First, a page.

Diabetes, Hyperglycemia, and Inflammation in Older Individuals: The Health, Aging and Body Composition study

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The objective of this study was to assess the association of inflammation with hyperglycemia (impaired fasting glucose [IFG]/impaired glucose tolerance [IGT]) and diabetes in older individuals.


Baseline data from the Health, Aging and Body Composition study included 3,075 well-functioning black and white participants, aged 70–79 years.


Of the participants, 24% had diabetes and 29% had IFG/IGT at baseline. C-reactive protein (CRP), interleukin-6 (IL-6), and tumor necrosis factor-α (TNF-α) levels (P < 0.001) were significantly higher among diabetic participants and those with IFG/IGT. Odds of elevated IL-6 and TNF-α (>75th percentile) were, respectively, 1.95 (95% CI 1.56–2.44) and 1.88 (1.51–2.35) for diabetic participants and 1.51 (1.21–1.87) and 1.14 (0.92–1.42) for those with IFG/IGT after adjustment for age, sex, race, smoking, alcohol intake, education, and study site. Odds ratios for elevated CRP were 2.90 (2.13–3.95) and 1.45 (1.03–2.04) for diabetic women and men and 1.33 (1.07–1.69) for those with IFG/IGT regardless of sex. After adjustment for obesity, fat distribution, and inflammation-related conditions, IL-6 remained significantly related to both diabetes and IFG/IGT. CRP in women and TNF-α in both sexes were significantly related to diabetes, respectively, whereas risk estimates for IFG/IGT were decreased by adjustment for adiposity. Among diabetic participants, higher levels of HbA1c were associated with higher levels of all three markers of inflammation, but only CRP remained significant after full adjustment.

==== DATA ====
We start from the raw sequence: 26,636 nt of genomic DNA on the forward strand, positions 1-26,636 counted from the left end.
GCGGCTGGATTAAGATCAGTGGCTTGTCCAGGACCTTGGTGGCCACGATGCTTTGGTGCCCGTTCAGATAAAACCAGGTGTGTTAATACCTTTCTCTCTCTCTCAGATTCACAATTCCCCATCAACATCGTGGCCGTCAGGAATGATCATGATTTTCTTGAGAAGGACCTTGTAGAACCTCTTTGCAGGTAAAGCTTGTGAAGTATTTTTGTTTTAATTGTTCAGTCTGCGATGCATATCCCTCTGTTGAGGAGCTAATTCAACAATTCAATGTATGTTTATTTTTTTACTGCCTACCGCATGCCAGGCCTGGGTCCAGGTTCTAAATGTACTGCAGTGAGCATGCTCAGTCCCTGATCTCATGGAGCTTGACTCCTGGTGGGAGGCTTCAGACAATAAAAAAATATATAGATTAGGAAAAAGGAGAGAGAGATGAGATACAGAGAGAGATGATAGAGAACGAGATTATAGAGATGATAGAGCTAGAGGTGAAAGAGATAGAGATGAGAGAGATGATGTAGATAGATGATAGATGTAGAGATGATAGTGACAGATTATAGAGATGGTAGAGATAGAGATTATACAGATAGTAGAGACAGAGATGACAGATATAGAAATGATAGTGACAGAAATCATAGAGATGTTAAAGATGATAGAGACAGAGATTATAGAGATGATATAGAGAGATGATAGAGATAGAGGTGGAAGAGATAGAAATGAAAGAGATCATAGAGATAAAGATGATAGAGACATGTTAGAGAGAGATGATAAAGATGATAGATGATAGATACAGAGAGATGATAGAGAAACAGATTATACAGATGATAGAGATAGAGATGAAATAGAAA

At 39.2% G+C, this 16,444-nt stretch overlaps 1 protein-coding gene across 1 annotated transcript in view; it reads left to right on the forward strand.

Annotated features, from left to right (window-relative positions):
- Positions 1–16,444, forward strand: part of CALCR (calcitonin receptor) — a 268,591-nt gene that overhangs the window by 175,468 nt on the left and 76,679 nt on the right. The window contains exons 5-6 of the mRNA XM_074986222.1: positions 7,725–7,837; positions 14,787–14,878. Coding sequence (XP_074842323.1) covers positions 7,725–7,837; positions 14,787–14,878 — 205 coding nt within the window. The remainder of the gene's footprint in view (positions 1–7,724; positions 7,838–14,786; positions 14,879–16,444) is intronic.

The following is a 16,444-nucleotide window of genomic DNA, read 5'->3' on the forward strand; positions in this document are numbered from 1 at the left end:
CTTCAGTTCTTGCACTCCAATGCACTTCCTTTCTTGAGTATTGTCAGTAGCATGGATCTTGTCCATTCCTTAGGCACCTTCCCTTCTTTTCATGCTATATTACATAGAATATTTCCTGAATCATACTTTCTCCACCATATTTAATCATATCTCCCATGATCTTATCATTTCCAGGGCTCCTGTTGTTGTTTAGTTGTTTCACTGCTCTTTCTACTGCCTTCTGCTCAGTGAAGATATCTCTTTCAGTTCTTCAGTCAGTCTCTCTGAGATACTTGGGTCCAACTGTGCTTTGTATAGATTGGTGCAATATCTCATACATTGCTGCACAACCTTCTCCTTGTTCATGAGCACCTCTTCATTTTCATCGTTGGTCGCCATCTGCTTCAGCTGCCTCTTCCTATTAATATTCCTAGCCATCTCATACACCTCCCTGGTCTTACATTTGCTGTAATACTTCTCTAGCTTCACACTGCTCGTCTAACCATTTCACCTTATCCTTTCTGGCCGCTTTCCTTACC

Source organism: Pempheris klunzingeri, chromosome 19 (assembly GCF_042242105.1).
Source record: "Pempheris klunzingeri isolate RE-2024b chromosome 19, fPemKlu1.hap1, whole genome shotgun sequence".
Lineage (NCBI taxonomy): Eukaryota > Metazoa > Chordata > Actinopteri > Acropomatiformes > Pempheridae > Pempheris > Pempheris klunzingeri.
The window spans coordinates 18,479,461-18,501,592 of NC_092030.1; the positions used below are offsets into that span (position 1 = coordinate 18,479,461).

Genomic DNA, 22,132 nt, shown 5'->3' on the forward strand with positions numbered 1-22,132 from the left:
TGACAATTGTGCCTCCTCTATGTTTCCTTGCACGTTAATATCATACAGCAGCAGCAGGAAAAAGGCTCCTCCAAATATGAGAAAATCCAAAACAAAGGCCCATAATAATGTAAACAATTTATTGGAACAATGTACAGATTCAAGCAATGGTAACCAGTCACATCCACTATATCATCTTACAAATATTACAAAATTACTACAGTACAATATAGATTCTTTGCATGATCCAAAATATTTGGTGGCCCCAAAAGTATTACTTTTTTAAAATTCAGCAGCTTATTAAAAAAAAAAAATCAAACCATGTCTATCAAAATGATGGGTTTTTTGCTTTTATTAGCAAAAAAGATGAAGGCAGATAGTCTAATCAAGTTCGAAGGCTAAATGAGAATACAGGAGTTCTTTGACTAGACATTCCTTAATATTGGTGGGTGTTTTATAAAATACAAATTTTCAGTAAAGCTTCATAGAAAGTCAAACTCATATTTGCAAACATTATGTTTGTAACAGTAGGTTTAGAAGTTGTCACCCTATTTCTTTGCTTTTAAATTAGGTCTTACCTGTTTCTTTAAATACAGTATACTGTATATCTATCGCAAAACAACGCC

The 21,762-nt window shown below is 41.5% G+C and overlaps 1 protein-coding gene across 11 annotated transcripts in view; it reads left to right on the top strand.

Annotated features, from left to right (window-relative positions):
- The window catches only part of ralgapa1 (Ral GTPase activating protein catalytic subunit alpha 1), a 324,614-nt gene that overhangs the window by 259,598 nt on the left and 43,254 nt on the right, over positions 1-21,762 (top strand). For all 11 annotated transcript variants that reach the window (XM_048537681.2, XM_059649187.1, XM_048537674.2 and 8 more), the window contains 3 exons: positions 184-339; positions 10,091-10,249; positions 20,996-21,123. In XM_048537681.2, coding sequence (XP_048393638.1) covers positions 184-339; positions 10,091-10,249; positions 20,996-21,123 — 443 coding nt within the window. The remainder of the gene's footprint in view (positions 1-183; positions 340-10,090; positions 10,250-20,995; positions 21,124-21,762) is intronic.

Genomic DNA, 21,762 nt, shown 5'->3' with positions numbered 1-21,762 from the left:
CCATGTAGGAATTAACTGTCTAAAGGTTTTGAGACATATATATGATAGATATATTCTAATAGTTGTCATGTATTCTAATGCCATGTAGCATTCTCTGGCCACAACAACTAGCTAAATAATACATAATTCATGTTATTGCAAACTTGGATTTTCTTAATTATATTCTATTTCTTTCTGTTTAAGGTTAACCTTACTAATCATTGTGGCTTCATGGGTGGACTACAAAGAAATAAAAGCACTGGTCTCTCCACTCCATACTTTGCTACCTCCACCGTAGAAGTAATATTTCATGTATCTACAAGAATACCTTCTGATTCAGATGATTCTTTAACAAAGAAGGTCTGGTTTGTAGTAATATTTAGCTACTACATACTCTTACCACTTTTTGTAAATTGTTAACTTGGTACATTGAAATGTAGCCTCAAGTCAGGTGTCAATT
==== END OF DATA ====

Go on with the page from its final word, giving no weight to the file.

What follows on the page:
Our findings show that dysglycemia is associated with inflammation, and this relationship, although consistent in diabetic individuals, also extends to those with IFG/IGT.

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